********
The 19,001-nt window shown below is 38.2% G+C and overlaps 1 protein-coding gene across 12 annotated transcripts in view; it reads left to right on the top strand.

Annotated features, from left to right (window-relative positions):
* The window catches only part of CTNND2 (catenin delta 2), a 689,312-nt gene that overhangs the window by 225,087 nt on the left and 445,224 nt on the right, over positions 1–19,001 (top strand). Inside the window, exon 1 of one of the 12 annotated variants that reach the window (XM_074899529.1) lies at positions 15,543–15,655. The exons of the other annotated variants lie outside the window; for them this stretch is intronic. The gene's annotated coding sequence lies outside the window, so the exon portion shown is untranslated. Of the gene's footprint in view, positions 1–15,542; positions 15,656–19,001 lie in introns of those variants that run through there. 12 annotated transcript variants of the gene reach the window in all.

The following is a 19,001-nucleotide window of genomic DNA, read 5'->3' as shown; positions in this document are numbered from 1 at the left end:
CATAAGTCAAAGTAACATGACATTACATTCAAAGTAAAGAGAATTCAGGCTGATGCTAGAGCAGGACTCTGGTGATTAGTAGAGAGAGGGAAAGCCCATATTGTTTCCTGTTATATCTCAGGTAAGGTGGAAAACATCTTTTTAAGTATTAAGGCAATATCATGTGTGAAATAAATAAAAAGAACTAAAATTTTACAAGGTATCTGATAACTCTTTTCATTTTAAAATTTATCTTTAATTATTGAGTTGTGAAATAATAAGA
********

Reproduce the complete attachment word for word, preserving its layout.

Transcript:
The 19,001-nt window shown below is 38.2% G+C and overlaps 1 protein-coding gene across 12 annotated transcripts in view; it reads left to right on the top strand.

Annotated features, from left to right (window-relative positions):
* The window catches only part of CTNND2 (catenin delta 2), a 689,312-nt gene that overhangs the window by 225,087 nt on the left and 445,224 nt on the right, over positions 1–19,001 (top strand). Inside the window, exon 1 of one of the 12 annotated variants that reach the window (XM_074899529.1) lies at positions 15,543–15,655. The exons of the other annotated variants lie outside the window; for them this stretch is intronic. The gene's annotated coding sequence lies outside the window, so the exon portion shown is untranslated. Of the gene's footprint in view, positions 1–15,542; positions 15,656–19,001 lie in introns of those variants that run through there. 12 annotated transcript variants of the gene reach the window in all.

The following is a 19,001-nucleotide window of genomic DNA, read 5'->3' as shown; positions in this document are numbered from 1 at the left end:
CATAAGTCAAAGTAACATGACATTACATTCAAAGTAAAGAGAATTCAGGCTGATGCTAGAGCAGGACTCTGGTGATTAGTAGAGAGAGGGAAAGCCCATATTGTTTCCTGTTATATCTCAGGTAAGGTGGAAAACATCTTTTTAAGTATTAAGGCAATATCATGTGTGAAATAAATAAAAAGAACTAAAATTTTACAAGGTATCTGATAACTCTTTTCATTTTAAAATTTATCTTTAATTATTGAGTTGTGAAATAATAAGA